"Well, we had some very nice plays. We ran some plays that were executed very very well. We had a reverse that was done pretty well. We had a couple play-action passes that were nicely done. We had some outside zone plays that got the corner nice, and we [were able to make] one-cut and run. I think those things were good. The biggest issues were interceptions. That's got to go away, because that's going to come back and haunt you, and then we had some penalties. Most of them were from first time players. Not all of them, but some of them were first-time players. We had a false start. We had a premature snap one time. So, you know, I hope that's first game stuff. It'll go away as we play more."

How does Drake Johnson's injury change the running back position?

"Well it's just one less guy. He was the first guy up after Fitz [Toussaint]. He was playing well and he was really learning our offense from the perspective of protection. He was a guy that was able to do some of the things Fitz could do, [Thomas] Rawls could do, guys that have been in our system for a while. So that hurts. That hurts. He's a good player who's going to become a better player as he plays more. Hurts our depth and we lose a guy that's not only a good offensive player but a good special teams player, too."


Tuesday Presser Transcript 9-3-13: Greg Mattison

Tuesday Presser Transcript 9-3-13: Greg Mattison Comment Count

Heiko September 3rd, 2013 at 6:05 PM

Opening remarks:

"All right, here we go. It's a big one. This has always been a big game. I probably know this game better than most people, having been on both sides of it. This is a rivalry game. This is a big game. We're looking forward to it."

Does it mean more to you since you've been on both sides of it?

"Every game means a lot to me. Any time you go out on the field and represent the University of Michigan is big. I've always looked at this. I think everybody looks at this. There are some big games, and Michigan-Notre Dame in my eyes has always been a big rivalry game."

In what ways will this be a litmus test for this defense?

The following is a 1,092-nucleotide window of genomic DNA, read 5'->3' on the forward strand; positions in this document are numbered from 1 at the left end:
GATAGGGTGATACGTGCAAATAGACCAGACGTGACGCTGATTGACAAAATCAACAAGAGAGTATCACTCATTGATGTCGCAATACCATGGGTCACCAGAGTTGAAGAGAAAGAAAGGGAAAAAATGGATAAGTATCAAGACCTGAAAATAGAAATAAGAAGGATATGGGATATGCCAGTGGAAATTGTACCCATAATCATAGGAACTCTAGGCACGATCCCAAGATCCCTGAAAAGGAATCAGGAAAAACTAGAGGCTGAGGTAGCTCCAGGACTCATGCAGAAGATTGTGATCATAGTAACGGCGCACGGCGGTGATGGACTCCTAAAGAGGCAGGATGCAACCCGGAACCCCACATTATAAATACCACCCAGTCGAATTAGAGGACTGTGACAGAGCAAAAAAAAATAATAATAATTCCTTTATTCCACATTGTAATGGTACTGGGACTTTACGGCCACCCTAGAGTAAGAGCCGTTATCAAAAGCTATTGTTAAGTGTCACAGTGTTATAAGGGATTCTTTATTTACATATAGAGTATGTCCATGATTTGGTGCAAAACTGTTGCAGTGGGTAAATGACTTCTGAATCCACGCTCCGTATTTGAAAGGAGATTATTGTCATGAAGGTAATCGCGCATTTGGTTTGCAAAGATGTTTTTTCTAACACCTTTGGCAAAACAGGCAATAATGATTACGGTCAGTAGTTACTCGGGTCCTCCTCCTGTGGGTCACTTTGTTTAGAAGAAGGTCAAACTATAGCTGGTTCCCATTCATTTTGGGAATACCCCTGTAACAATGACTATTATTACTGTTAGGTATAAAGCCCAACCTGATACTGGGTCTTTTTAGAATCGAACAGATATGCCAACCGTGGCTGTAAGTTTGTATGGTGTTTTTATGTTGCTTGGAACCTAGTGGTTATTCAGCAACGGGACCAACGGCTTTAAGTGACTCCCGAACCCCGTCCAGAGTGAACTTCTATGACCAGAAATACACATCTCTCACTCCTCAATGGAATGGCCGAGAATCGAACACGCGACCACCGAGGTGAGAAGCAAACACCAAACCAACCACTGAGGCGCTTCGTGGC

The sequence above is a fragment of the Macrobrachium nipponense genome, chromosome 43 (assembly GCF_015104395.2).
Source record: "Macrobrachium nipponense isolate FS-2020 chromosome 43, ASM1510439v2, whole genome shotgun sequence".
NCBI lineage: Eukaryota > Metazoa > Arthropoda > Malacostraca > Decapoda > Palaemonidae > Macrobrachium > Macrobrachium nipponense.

"Well, you're playing against a very talented opponent. Notre Dame has a lot of talent. They're a very good football team. Now it's the next step. In the second game, did you correct the mistakes? Do you play harder or do you improve? Every time you're a young team, you must improve every game. If you don't, then you're taking a step back. We're looking forward to improving."


One Frame At A Time: Central Michigan

One Frame At A Time: Central Michigan Comment Count

Ace September 3rd, 2013 at 3:41 PM

Football is back, and major props go to drum major—and Belleville native—Jeff Okala for nailing the traditional back-bend in his very first game:

I love that the BTN showed large portions of the pregame show; they had three(!) different camera angles of Michigan touching the banner. This one's my favorite:

Of course, I'm sure you want to see GIFs from the actual game. For Kyle Kalis and Devin Funchess setting their phasers to "kill", Taylor Lewan dominating with however many arms he pleases, epic ninja Hokepoint, and much more, read on below the jump.



Picture Pages: Return Of The Stretch

Picture Pages: Return Of The Stretch Comment Count

Brian September 3rd, 2013 at 12:04 PM


GOOD? I think probably yeah. [Bryan Fuller]

You know that basketball game column after the Wisconsin halfcourt shot game where I laid out a scenario in which Bo Ryan was the vanguard of the bug people from Rigel? I disclaimed any belief that was actually true but asserted that if it was, Wisconsin basketball would be exactly the same as it is today.